The Puget Sound falling axe was designed long and narrow for cutting springboard notches in big Doug Firs that could have bark up to 6" thick. But the narrow bit mimics southern hardwood axes so it's a good choice for VCB's application.
     
  14. vcbvcbvcb

    vcbvcbvcb

    632
    Aug 1, 2012
    I've done several searches and I think the "Carolina pattern axe" is an urban legend. You're pulling my leg aren't you Square_peg?
     
  15. FortyTwoBlades

    FortyTwoBlades Baryonyx walkeri Dealer / Materials Provider

    Mar 8, 2008
    I think he meant Connecticut, but those have fairly broad bits.
     
  16. Steve Tall

    Steve Tall

    Aug 28, 2010
    Here's a North Carolina pattern, from American Axe and Tool:

    [​IMG]
     
  17. Square_peg

    Square_peg Gold Member Gold Member

    Feb 1, 2012
    Besides the Carolina pattern I also suggested a Yankee pattern (if you can find one). Georgia pattern is also narrow. But all of those are hard to find. That's why I suggested the PS falling axe. Plenty of those still around.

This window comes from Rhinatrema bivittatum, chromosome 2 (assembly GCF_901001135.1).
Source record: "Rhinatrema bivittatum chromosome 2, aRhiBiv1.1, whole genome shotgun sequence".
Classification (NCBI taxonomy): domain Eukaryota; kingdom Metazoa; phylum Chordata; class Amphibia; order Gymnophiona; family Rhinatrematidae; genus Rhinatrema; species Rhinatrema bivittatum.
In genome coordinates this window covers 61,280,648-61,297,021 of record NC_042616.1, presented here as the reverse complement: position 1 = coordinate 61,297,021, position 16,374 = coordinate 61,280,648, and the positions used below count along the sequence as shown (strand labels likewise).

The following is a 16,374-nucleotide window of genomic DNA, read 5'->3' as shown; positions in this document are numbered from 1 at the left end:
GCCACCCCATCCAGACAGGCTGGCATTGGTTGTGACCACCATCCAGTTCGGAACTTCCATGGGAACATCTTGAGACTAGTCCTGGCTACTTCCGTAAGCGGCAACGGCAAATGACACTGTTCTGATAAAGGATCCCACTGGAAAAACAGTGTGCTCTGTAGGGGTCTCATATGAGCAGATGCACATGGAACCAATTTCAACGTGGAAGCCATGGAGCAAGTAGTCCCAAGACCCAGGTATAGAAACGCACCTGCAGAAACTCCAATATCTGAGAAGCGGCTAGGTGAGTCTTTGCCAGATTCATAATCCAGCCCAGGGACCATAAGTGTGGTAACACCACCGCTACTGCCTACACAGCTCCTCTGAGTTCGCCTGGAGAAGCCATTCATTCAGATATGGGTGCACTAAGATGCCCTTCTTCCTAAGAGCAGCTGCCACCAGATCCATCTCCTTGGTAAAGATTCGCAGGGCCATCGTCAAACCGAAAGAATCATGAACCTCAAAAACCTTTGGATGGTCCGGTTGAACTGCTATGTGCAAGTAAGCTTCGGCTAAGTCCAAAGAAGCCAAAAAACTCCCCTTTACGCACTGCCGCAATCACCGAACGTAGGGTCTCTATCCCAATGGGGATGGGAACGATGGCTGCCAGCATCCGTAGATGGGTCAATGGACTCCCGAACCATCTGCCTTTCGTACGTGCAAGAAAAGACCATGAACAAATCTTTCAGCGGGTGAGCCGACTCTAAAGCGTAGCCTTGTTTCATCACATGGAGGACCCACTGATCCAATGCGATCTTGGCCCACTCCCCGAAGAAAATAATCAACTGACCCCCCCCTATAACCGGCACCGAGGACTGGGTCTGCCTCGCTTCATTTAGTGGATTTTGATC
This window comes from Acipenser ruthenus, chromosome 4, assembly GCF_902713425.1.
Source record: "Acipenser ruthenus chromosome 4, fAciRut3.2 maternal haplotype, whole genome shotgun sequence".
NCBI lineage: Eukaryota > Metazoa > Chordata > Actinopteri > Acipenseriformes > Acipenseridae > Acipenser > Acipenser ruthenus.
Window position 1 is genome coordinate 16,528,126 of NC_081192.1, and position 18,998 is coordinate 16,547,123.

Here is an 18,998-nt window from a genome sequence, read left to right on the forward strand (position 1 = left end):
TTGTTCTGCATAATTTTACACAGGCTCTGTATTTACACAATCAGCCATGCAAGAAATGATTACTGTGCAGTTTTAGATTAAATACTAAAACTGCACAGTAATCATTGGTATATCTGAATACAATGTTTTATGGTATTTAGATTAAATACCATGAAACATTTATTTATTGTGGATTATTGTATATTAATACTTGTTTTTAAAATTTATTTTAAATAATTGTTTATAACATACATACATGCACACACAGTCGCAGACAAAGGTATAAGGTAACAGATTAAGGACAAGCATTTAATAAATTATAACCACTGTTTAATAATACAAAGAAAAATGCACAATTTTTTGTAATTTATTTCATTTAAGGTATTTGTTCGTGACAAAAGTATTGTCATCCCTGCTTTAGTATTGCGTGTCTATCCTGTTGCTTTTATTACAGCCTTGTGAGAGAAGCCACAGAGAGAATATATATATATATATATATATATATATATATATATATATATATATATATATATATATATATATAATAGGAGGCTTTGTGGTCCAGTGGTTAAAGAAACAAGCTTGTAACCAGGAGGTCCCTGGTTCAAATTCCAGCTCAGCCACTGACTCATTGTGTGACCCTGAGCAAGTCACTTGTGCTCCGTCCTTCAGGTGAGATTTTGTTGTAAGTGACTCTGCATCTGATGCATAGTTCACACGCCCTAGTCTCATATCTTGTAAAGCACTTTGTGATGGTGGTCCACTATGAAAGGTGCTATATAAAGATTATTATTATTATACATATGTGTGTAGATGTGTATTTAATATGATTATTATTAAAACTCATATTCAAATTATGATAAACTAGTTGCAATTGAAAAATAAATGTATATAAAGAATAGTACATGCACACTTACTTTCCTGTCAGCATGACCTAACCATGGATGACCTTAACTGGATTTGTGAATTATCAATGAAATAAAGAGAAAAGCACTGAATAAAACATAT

[​IMG]
     
  18. 1215

    1215

    193
    Sep 25, 2015
    I'm wayyy too new here to be commenting or contributing to this thread but...
    I have no idea what genre of "computer science" you are in. I'm just shy of 40 and I find it very frustrating how hard I have to constantly study and learn to keep up with the times... and then the next minute I'll turn around and have an 8yo kid teaching me how to use my iPad... (I do niche hosting and DR for financial service companies.)
    I remember being told that same thing by a priest when I was in grade school; religious ed class referencing the bible. It's true.